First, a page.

Silvia Lozano's Ballet Folclorico Nacional de Mexico presented a survey of regional Mexican music and dance that looked like dutiful business as usual Thursday at Ambassador Auditorium.
For Lozano's troupe, designated the official ethnic dance company by the Mexican government in 1977, business as usual meant attractive, respectful dancing. But throughout a geographically and historically broad overview of rich cultural traditions, the company generated very little excitement.
Works ranged from primitivist foot-stomping evocations of Aztec ceremonies to formally elegant Veracruz social dancing, from a strangely subdued Yaqui Indian deer dance to a sell-it-to-the-audience Jalisco fiesta.
Sadly, the dances often seemed too short and sectional to make much individual impact; and, though frequently linked in sequences, they rarely sustained or even quickened any dance impulse.
Lozano favored clear steps in simple formal patterns, emphasizing in that sense real folkloric roots. One could imagine everyday people, not necessarily dance professionals, in many of the works.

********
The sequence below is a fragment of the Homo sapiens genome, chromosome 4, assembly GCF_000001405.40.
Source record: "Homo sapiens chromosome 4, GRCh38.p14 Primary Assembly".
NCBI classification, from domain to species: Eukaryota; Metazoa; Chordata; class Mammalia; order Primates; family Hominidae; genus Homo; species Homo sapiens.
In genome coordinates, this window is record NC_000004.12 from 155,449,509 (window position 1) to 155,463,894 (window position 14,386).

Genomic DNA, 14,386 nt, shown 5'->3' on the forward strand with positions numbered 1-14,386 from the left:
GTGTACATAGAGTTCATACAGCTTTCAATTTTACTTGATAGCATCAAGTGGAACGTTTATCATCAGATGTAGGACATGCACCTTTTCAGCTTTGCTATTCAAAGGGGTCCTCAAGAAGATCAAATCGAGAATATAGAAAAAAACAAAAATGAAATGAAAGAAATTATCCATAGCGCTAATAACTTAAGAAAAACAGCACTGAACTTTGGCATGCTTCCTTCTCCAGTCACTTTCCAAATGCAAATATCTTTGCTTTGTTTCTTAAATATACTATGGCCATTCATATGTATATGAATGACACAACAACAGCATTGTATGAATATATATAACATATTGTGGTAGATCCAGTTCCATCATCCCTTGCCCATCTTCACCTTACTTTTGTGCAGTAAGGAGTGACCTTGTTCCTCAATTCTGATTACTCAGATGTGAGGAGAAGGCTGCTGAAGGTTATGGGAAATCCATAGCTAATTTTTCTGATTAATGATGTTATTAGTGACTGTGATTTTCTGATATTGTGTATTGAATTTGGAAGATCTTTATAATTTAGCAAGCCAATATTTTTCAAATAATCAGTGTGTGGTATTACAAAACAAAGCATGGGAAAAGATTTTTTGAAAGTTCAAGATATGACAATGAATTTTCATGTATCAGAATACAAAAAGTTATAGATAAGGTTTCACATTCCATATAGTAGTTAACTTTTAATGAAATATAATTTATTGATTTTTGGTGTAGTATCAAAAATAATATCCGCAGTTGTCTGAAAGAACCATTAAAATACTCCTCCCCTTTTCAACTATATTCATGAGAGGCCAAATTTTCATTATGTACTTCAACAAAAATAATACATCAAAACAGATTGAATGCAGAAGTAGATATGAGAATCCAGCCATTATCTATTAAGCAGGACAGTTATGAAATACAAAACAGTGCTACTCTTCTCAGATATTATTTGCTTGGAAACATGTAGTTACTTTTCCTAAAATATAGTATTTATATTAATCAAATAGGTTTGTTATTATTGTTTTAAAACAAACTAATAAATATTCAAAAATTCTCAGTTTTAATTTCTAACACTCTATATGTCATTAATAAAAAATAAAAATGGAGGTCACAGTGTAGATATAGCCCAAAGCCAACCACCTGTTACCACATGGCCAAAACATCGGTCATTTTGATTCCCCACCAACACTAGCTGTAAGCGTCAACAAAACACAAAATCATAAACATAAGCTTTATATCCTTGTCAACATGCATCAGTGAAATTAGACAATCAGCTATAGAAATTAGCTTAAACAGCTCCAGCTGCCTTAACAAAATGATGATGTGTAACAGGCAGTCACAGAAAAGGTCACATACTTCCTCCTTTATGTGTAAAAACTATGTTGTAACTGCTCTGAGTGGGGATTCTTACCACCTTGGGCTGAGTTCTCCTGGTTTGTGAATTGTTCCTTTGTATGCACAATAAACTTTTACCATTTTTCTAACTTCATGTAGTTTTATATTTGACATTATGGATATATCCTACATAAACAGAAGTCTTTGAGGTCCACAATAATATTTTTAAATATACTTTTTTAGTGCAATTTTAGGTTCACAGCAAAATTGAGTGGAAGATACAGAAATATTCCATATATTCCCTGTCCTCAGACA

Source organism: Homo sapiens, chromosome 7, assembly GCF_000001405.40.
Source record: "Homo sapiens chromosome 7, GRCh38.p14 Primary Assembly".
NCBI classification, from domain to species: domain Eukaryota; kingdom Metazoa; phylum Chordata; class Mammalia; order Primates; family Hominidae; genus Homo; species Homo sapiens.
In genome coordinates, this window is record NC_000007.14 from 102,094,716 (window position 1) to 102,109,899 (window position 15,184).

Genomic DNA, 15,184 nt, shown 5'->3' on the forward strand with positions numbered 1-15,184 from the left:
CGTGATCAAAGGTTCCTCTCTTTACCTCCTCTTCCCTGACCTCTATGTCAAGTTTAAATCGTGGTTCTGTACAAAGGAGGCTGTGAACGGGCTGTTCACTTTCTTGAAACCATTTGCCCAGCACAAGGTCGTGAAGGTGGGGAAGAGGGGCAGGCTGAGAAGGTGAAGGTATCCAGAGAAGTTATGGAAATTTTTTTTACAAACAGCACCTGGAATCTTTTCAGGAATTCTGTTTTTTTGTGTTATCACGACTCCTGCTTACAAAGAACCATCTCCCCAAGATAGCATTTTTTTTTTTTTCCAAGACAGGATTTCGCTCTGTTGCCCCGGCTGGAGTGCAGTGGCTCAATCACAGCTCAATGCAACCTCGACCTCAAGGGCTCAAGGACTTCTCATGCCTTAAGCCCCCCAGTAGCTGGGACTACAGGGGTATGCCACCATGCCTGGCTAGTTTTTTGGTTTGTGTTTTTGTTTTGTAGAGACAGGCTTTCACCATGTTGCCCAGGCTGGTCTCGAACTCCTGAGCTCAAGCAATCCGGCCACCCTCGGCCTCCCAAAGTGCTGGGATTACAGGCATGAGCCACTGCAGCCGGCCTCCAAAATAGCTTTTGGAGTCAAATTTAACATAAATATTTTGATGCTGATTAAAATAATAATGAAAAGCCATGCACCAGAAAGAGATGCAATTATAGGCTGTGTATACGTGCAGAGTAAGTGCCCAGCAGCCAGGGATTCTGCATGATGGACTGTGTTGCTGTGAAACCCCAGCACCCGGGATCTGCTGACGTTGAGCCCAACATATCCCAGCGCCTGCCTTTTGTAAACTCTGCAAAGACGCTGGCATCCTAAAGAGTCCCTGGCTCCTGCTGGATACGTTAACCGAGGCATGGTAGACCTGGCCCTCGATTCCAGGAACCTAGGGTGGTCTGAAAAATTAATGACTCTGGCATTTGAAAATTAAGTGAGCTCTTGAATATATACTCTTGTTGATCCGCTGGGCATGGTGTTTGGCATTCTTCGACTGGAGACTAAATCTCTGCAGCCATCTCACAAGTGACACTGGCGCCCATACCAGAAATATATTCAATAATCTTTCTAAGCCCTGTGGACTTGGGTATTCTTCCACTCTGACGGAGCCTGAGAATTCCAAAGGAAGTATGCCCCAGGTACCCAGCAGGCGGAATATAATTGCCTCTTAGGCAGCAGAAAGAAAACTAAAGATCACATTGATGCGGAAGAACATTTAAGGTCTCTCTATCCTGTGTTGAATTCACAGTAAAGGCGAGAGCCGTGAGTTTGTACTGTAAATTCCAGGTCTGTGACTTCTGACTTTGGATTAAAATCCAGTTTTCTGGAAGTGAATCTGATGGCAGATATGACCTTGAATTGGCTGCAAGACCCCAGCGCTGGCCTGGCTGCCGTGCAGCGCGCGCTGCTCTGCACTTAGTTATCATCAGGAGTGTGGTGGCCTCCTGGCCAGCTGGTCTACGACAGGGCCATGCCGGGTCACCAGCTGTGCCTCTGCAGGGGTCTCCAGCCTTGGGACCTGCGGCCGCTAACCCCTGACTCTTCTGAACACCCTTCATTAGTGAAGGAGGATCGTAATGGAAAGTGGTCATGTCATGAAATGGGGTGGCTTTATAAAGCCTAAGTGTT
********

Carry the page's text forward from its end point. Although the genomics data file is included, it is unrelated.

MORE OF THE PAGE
But that very simplicity took a toll on one's interest. Even at comparatively short duration, the dances could seem to go on too long (as did, for instance, the humorous "Dance of the Little Old Men" from Michoacan). And eventually, too, all the skirt-swirling and heel-stomping looked repetitive and blurred any perception of regional differences.
In addition to taped accompaniment, the troupe danced to live music mostly provided by a mariachi band; but so sour and out-of-tune were the violins that the experience was hardly a benefit. Fortunately, the Trio Jarocho (in the Veracruz sequence) provided an accurate, much-appreciated though short alternative.
General compensations could be found in the variety of colorful costumes and the accomplished level of dancing. But clearly something was missing when the audience gave its heartiest endorsements--with good reason--not to the dancers but to the relatively brief contributions by throaty vocalist Estela Gonzalez de la Rosa and, especially, to lariat virtuoso Lorenzo Agustin Escamilla, whose flashy tricks garnered almost nonstop applause.
The company will repeat the program at Ambassador Auditorium tonight at 8:30, and at 2 and 8 p.m. Sunday.